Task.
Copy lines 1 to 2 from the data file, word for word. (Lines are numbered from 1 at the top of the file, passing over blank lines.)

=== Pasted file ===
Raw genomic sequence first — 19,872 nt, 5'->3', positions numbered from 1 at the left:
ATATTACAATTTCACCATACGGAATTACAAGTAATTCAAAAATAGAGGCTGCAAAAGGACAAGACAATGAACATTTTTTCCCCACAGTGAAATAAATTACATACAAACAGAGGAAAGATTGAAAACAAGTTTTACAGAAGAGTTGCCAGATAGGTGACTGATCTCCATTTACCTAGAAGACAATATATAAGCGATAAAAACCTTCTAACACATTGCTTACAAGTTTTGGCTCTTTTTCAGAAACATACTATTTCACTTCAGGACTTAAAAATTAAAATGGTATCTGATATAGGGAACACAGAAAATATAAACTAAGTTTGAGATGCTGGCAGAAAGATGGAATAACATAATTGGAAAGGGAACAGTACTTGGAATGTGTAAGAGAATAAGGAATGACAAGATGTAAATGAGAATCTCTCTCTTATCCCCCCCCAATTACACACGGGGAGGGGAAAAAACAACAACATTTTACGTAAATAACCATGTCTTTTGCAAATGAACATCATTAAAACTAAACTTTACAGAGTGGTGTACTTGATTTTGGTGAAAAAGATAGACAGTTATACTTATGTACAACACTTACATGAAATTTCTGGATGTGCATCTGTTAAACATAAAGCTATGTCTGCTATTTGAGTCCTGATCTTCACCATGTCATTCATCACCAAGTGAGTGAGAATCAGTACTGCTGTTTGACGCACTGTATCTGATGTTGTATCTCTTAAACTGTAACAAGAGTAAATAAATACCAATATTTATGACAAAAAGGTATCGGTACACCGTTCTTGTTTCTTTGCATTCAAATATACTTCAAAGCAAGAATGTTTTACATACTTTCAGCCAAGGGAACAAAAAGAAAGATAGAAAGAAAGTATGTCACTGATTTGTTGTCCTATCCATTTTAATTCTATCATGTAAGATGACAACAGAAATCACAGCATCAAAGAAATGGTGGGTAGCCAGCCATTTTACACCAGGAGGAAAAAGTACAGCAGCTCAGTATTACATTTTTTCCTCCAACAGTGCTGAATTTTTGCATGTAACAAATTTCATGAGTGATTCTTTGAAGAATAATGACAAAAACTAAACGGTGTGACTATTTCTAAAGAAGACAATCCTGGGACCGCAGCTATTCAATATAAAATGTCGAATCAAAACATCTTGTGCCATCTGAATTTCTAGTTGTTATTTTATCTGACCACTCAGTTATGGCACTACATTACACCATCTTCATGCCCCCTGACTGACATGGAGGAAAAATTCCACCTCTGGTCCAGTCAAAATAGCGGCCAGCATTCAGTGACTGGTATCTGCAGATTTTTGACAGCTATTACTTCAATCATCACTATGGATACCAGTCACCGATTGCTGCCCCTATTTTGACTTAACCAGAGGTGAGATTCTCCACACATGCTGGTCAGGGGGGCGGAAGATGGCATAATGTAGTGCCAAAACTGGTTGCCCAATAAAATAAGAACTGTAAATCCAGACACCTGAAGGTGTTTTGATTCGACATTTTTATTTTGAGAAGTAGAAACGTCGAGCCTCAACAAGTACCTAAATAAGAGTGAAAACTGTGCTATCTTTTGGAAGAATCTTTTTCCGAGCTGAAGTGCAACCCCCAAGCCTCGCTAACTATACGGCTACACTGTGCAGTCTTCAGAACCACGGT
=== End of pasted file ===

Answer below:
Raw genomic sequence first — 19,872 nt, 5'->3', positions numbered from 1 at the left:
ATATTACAATTTCACCATACGGAATTACAAGTAATTCAAAAATAGAGGCTGCAAAAGGACAAGACAATGAACATTTTTTCCCCACAGTGAAATAAATTACATACAAACAGAGGAAAGATTGAAAACAAGTTTTACAGAAGAGTTGCCAGATAGGTGACTGATCTCCATTTACCTAGAAGACAATATATAAGCGATAAAAACCTTCTAACACATTGCTTACAAGTTTTGGCTCTTTTTCAGAAACATACTATTTCACTTCAGGACTTAAAAATTAAAATGGTATCTGATATAGGGAACACAGAAAATATAAACTAAGTTTGAGATGCTGGCAGAAAGATGGAATAACATAATTGGAAAGGGAACAGTACTTGGAATGTGTAAGAGAATAAGGAATGACAAGATGTAAATGAGAATCTCTCTCTTATCCCCCCCCAATTACACACGGGGAGGGGAAAAAACAACAACATTTTACGTAAATAACCATGTCTTTTGCAAATGAACATCATTAAAACTAAACTTTACAGAGTGGTGTACTTGATTTTGGTGAAAAAGATAGACAGTTATACTTATGTACAACACTTACATGAAATTTCTGGATGTGCATCTGTTAAACATAAAGCTATGTCTGCTATTTGAGTCCTGATCTTCACCATGTCATTCATCACCAAGTGAGTGAGAATCAGTACTGCTGTTTGACGCACTGTATCTGATGTTGTATCTCTTAAACTGTAACAAGAGTAAATAAATACCAATATTTATGACAAAAAGGTATCGGTACACCGTTCTTGTTTCTTTGCATTCAAATATACTTCAAAGCAAGAATGTTTTACATACTTTCAGCCAAGGGAACAAAAAGAAAGATAGAAAGAAAGTATGTCACTGATTTGTTGTCCTATCCATTTTAATTCTATCATGTAAGATGACAACAGAAATCACAGCATCAAAGAAATGGTGGGTAGCCAGCCATTTTACACCAGGAGGAAAAAGTACAGCAGCTCAGTATTACATTTTTTCCTCCAACAGTGCTGAATTTTTGCATGTAACAAATTTCATGAGTGATTCTTTGAAGAATAATGACAAAAACTAAACGGTGTGACTATTTCTAAAGAAGACAATCCTGGGACCGCAGCTATTCAATATAAAATGTCGAATCAAAACATCTTGTGCCATCTGAATTTCTAGTTGTTATTTTATCTGACCACTCAGTTATGGCACTACATTACACCATCTTCATGCCCCCTGACTGACATGGAGGAAAAATTCCACCTCTGGTCCAGTCAAAATAGCGGCCAGCATTCAGTGACTGGTATCTGCAGATTTTTGACAGCTATTACTTCAATCATCACTATGGATACCAGTCACCGATTGCTGCCCCTATTTTGACTTAACCAGAGGTGAGATTCTCCACACATGCTGGTCAGGGGGGCGGAAGATGGCATAATGTAGTGCCAAAACTGGTTGCCCAATAAAATAAGAACTGTAAATCCAGACACCTGAAGGTGTTTTGATTCGACATTTTTATTTTGAGAAGTAGAAACGTCGAGCCTCAACAAGTACCTAAATAAGAGTGAAAACTGTGCTATCTTTTGGAAGAATCTTTTTCCGAGCTGAAGTGCAACCCCCAAGCCTCGCTAACTATACGGCTACACTGTGCAGTCTTCAGAACCACGGT